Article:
(If you're a newcomer to this blog and you'd like to start the story of how I came to leave teaching from the beginning, then click here.)
When my husband first talked about leaving teaching, I had two main concerns. The first was how easy it would be for him to find something else that he would find rewarding. My second concern was about money or the lack of it (rather obvious this one; I wasn't really ready to give up my gym membership and sign up for a future without holidays). Even at this stage though, the concerns were far outweighed by more positive emotions such as relief and excitement.
The relief is perhaps hard to understand if you've not been married to a teacher. In a way, as a teacher's wife, I became part of the world of teaching. I've spent many a Saturday walking up and down the High Street helping to look for 'school stuff': props for the next play or role-play corner, baking ingredients, prizes, you know the kind of thing. I've also become excellent at backing displays, filing work, sticking labels on drawers, guillotining and gluing (anything to get him home sooner). That's the practical side. The emotional side is another thing entirely. It's hard to see someone you love being constantly battered by their work. I found it hard to relax and felt guilty about having free time when my husband was working such long hours at school and also working from home at evenings and weekends. Free time is limited and when inspections and Ofsteds come along, you can forget it altogether. This isn't meant to sound like a moan. I don't think that I had a bad life before my husband said cheerio to teaching and I was more than happy to support him in his career but I didn't know what kind of a life we were missing until he made the decision.
So were my fears founded? In a word, 'no'. My husband had obviously already put some thought into leaving teaching and suggested doing supply work to give him the time to research other job opportunities and also to give us a decent income while he found other work. He's now enjoying his new job and has no fears about changing again if necessary. I needn't have worried; he's a resourceful chap.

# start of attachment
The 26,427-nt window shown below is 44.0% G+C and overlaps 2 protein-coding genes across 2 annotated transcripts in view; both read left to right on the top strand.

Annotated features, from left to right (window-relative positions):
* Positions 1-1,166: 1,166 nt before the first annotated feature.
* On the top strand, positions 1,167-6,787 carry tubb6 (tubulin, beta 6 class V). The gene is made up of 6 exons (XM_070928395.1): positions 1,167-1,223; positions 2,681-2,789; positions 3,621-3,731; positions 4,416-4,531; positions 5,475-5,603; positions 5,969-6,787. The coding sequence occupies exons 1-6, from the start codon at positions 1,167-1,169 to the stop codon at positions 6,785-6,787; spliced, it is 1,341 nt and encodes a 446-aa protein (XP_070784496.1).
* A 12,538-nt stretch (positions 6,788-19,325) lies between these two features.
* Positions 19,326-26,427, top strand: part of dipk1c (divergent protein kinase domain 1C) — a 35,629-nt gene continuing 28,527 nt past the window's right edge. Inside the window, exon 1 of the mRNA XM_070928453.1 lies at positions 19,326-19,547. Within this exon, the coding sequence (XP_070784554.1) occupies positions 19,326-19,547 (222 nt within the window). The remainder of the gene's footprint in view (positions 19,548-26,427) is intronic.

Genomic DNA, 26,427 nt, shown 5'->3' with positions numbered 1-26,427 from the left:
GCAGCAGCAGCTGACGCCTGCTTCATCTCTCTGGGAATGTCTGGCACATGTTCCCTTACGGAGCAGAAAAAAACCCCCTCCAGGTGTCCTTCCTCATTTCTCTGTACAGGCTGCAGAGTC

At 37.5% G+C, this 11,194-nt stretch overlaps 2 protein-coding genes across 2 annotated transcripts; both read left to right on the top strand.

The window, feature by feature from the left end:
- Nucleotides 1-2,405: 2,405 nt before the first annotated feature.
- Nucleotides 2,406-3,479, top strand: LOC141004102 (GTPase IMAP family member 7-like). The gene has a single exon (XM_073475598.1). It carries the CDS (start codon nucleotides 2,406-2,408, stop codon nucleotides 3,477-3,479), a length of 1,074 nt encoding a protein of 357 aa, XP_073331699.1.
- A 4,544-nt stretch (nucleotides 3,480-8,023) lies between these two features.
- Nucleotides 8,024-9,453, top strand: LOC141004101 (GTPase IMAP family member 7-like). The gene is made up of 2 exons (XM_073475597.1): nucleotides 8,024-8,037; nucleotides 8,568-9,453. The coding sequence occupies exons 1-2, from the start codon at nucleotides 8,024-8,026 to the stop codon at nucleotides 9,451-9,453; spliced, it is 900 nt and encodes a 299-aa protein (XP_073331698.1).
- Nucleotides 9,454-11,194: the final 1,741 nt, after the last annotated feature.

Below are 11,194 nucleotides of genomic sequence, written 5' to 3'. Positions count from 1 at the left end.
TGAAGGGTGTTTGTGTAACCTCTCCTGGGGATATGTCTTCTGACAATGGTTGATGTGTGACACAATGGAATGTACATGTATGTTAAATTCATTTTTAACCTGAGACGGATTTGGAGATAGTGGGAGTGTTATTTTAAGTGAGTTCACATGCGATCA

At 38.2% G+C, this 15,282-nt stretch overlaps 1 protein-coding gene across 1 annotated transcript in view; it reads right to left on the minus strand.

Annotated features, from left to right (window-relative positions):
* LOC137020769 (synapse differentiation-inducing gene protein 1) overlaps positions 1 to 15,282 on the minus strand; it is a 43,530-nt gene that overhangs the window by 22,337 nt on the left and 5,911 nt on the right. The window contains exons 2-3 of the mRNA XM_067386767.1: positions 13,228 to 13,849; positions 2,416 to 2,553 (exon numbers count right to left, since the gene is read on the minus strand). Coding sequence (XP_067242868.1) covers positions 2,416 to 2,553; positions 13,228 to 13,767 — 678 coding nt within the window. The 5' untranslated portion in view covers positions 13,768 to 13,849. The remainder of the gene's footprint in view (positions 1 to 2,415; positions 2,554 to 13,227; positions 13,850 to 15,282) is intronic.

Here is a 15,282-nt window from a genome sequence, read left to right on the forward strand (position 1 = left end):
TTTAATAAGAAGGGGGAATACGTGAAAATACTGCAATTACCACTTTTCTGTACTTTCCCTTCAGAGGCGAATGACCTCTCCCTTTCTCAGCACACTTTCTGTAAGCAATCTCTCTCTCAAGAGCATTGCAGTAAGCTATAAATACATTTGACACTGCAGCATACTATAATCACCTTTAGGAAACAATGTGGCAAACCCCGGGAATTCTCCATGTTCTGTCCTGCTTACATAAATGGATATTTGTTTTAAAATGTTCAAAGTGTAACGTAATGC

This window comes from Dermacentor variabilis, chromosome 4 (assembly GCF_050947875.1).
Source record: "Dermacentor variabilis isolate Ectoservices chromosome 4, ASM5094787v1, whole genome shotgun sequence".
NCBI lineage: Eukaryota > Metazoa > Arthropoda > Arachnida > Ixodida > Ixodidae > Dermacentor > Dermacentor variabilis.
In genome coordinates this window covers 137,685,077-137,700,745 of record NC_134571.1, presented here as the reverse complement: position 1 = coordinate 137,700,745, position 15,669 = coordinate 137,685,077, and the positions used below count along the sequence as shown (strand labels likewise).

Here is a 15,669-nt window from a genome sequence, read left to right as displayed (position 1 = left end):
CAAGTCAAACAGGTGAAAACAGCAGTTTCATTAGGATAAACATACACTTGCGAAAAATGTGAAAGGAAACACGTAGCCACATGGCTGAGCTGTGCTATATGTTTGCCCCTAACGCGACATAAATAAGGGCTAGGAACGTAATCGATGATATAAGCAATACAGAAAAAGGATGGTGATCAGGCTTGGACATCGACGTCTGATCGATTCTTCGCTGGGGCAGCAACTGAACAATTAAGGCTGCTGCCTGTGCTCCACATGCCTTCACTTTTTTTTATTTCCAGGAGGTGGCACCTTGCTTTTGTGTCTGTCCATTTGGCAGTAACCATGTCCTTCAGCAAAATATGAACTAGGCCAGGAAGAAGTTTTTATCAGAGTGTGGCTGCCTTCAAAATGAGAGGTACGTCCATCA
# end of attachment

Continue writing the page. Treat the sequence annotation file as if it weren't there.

My second concern was money. I found that because we had a decent household income, and little spare time, we didn't have the time, energy or need to look for ways to save and cut down on our spending. When you have to, there are loads of ways that you can save money, make money and cut down. We had a good clear out and got rid of a load of stuff we didn't need at the local car boot. Not an experience I'd want to repeat but it was definitely worth it financially. Martin Lewis has saved me a pound or two as well. Following his advice, I've got more bank accounts than the average person but with a few strategically placed standing orders so that I can meet the minimum monthly funding requirements on the various accounts, I've managed to get a decent amount of interest for our money. I've also saved loads on gas, electricity, home and car insurance and holidays (so much cheaper going in term time). Finding out that the gym does a cheaper off-peak membership that actually suited me better was a bonus.
For me, the fact that my husband earnt a decent wage each month, gave me security. When I challenged my thinking, I really didn't need a teacher's salary to give me the level of security that I needed. For me, I learnt to be realistic about how much of a reserve we actually needed for those unexpected events. Funnily enough (well, not funny at all at the time) our reserve levels have been put to the test since my husband has said goodbye to teaching. We've recently had one of those dreaded unexpected events and it resulted in ten weeks with no second income. And guess what? We were fine. Okay, so we didn't go out as much and we didn't book the second holiday that we had planned but we were absolutely fine. And now that we're back to two full-time salaries, I feel positively wealthy.
Now it's a completely different life. I have a husband who comes home from work at a reasonable time. Sometimes he meets me from work and it's lovely just to sit and chat. He seems a lot more relaxed and obviously, that's had an effect on me. It's given us both more free time as well; I hardly ever cook tea now. Evenings and weekends are times to be enjoyed; not just for getting stuff done that doesn't fit into the week and to bolster your strength for the week ahead.
Okay, so now we can't afford a posh meal out every week but that's no bad thing health-wise and I can honestly say that I enjoy our meals out more now than I used to because we've had to wait a few weeks. I take a lot less for granted and trying not to sound too cheesy, I feel like a better person for it.
The decision that we made for my husband to give up teaching has had a huge positive impact on both of our lives. We now have time to do stuff that we want to. The world seems to have taken on a slower pace and I love it.
(In the next post I'll sum up the pros and cons of leaving teaching.)